In the shadow of two large, formerly centralized states–Iraq and Syria–the “Islamic State” has spread across their common confines in ways that seem to re-map the Middle East. The surprising success of the ISIS in Syria has been striking in the face of fatigued fighters of the Free Syrian Army, who, exhausted by fighting three years after the uprising began, have enjoyed considerable success in the face of the attrition of rebel fighters. Even as the Assad government worked to retake significant ground in the country’s center and north, the new stability of ISIS has drawn on Sunni ties and allegiances deeper than national ties, and promised greater regularity in food supplies that have enjoyed wide appeal in a worn-torn country.
How to map the basis of this appeal, and how to chart the entity of the Islamic State has frustrated western cartographers and news maps alike, despite the proliferation of maps to track the unfolding of day-to-day events on the ground. Recently, the possibility that “it may be too late to keep it as a whole Syria” that John Kerry acknowledged–and that the prospect of dividing the country between forces controlled by and loyal to Bashar al-Assad in Syria’s northwest–would be a painful rejection of a secular Syria. It would also be a capitulation of sorts to Russian interests of securing a rump state of Syria to defend their airbases and deepwater naval bases in Tartus, established since 1971, confirmed by the cancellation of a huge $13.4 billion debt for Soviet-era arms sales in 2005 of which Russia is loathe to abandon as it is the basis for continuing arms sales and its sole tie to the Mediterranean. The capitulation to the division would effectively abandon parts of the country to the Islamic State, Hussein Ibish has argued, as a “Little Syria” would effectively be a Russian client state, and a strong ally of Iran. The current plan for partition seems to take its spin from the Russian demands for a sphere of influence, but would carve Syria in ways that erase the state. A cartographical archeology reveals the deep difficulties in preserving the current theoretical national boundaries of the multi-ethnic state.
The boundaries between Syria and Iraq drawn for the interests of occupying British and French powers at the end of World War I and fall of the Ottoman Empire at the Sykes-Picot Accord of in 1916, is being altered in the region’s current map: yet the deep destabilization created across the former provincial regions of the Ottoman empire reflect problems in defining allegiances in a map. The increasingly tenuous ties across the region are tied as often to the provision of bread or the guarantee of temporary security in regions which have suffered ongoing lack of stability in past years–or any ties of food or health security–as they are to the effective tolerance of an ongoing civil war that has destroyed national infrastructures. The severe instability across Syria that has ramped up support of ISIL, making the Islamic State a credible opposition to Bashar al-Assad, that reflect less the undue carving of the Ottoman Empire’s expanse than continued juggling of a system of alliances to secure oil, with little attention to the country’s inhabitants, that have allowed us to tolerate or suspend attention to the deep instabilities revealed in Syria’s civil war, and to the effective implosion of its state.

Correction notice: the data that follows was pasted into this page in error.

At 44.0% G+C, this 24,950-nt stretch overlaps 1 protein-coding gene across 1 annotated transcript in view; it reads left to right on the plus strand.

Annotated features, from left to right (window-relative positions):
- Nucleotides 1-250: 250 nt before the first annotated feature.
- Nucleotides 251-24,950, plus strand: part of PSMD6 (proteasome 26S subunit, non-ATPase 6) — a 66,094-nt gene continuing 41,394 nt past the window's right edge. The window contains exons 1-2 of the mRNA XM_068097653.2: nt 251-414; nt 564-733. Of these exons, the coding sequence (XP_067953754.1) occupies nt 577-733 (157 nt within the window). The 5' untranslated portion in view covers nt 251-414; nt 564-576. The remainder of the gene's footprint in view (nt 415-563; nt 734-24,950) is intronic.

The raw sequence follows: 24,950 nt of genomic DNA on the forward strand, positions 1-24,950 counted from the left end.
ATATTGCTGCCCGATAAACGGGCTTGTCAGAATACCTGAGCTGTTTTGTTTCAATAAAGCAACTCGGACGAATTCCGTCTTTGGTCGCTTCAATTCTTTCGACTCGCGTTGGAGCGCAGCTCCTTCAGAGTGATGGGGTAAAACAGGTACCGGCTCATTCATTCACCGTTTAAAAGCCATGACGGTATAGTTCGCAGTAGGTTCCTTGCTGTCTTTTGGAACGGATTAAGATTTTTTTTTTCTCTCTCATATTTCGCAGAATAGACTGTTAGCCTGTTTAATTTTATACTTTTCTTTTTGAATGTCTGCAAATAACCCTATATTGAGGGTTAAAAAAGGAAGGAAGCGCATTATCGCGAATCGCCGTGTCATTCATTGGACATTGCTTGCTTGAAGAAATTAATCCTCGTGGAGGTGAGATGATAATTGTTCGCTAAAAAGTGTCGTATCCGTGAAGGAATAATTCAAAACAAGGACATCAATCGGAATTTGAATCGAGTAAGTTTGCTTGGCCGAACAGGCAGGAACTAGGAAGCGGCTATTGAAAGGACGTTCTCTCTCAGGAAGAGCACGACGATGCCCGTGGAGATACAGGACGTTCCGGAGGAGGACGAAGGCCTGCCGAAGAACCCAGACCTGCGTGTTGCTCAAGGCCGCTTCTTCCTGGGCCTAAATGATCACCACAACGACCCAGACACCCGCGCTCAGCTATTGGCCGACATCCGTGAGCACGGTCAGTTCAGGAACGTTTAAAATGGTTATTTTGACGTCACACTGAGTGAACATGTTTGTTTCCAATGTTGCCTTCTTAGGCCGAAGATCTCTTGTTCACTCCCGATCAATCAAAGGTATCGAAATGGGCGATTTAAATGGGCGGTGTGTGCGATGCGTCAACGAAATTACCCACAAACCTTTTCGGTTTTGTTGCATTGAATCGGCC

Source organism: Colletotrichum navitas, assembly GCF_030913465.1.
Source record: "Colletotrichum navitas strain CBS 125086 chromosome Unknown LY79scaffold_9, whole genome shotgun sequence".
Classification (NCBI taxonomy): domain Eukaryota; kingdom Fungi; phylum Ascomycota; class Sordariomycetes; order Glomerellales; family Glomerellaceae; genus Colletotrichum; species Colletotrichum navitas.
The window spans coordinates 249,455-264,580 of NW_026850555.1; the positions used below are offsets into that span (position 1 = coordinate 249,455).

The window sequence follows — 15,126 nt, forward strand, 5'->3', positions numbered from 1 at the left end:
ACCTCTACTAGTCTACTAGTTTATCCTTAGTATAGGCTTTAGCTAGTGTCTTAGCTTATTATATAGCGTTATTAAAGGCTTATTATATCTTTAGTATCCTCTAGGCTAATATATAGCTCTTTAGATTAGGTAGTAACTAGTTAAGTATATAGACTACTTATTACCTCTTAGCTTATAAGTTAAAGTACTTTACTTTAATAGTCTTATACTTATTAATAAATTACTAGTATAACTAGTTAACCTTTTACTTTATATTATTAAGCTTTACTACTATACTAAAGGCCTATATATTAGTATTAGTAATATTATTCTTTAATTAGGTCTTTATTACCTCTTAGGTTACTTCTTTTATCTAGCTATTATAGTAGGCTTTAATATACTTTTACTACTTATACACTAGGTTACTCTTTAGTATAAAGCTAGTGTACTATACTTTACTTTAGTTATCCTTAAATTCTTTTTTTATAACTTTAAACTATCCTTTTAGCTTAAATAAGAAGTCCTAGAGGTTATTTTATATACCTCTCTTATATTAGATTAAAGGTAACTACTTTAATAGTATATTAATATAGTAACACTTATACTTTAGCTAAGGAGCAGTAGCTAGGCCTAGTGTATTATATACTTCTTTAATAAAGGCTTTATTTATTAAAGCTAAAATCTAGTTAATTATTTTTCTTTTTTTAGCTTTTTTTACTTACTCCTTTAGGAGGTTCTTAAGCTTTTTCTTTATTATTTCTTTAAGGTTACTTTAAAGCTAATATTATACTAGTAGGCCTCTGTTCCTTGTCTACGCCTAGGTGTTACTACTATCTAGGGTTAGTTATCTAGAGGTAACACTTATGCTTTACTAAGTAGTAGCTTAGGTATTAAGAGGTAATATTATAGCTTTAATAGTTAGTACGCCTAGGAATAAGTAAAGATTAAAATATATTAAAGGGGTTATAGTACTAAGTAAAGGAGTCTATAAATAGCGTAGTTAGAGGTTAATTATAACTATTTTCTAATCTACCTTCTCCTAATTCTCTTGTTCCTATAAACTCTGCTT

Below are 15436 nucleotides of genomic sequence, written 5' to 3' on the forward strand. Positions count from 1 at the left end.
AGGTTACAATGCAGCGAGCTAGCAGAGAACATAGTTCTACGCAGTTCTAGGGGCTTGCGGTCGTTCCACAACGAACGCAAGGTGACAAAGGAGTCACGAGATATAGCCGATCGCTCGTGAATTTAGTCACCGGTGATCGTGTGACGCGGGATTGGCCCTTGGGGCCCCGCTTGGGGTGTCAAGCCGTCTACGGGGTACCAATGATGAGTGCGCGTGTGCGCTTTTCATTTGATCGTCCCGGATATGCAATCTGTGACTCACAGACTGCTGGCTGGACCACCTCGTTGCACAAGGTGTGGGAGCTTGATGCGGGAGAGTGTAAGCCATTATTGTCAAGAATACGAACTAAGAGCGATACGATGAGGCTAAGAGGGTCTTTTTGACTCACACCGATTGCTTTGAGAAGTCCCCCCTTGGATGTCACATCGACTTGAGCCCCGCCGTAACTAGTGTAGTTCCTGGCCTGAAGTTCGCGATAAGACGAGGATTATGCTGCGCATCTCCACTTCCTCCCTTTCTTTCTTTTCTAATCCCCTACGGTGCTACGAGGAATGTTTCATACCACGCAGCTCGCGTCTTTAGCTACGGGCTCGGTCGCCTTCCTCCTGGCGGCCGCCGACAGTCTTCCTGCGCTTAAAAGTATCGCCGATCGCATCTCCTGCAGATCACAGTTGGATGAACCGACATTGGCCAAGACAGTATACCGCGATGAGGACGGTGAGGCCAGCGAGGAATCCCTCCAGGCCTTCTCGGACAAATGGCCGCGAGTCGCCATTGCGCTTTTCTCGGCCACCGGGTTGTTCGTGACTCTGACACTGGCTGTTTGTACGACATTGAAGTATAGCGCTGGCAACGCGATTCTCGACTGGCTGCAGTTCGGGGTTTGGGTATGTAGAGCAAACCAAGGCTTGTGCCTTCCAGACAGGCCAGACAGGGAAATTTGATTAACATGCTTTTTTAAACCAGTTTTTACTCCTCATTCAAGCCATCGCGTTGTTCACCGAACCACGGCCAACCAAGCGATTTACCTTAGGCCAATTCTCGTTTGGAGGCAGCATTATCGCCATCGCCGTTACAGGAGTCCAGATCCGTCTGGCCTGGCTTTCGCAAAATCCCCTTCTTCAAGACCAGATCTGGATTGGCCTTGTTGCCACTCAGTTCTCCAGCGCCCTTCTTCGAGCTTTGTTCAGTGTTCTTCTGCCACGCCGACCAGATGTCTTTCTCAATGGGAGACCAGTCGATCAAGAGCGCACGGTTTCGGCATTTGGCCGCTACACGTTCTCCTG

The newly centralized state that has emerged after the truncation of its name from the “Islamic State of Syria and the Levant” to “ISIS” transcends the notion of national boundaries. As much as reject the reconfiguration about the littoral region of the Levant, in pivoting from the Mediterranean region of the Levant, ISIS has tried to assume the status of a state that is able to recuperate the notion of a mythic caliphate as a point of resistance. But it is deeply rooted in the Syrian revolution, and a good portion of ISIS fighters have not only come from Syria, but have left the Syrian Free Army for ISIS, a more credible opposition to Assad’s regime, dissatisfied with their own leaders, and attracted by the clear vision of a state that the Islamic State provides. The declaration of a New Caliphate not only “seeks to redraw the map of the Middle East, but dismantle the shortcomings and maladministration that is associated by earlier mappings of the region, and with the corruption of the Syrian state.
Its future survival however raises questions what sort of unity and coherence exists within a region out of the deep instability of Syria’s civil wars. There is a clear tension in articulating a “State” in dialogue with extant maps, including the many maps drawn and redrawn across the region since World War I, in the hope of securing more fixed territorial bounds than existed in the Ottoman Empire, and a rejection of the territorial entities that seem to have been created in a colonial past for the ends of replicating a Eurocentric balance of powers, as much as the needs or allegiance of local residents. Although ISIS promises to promote “justice and human dignity” for Muslims everywhere, the creation of such universal claims to over-write existing formerly centralized states in the region–dismantling any pretense of unity or national centralization that used to exist in Iraq, or of the imploded state of Syria–only mask a deep fracturing as individual oil companies back the break-up of oil-rich northern regions of the former Iraq in ways that may yet happen in other regions of the Middle East.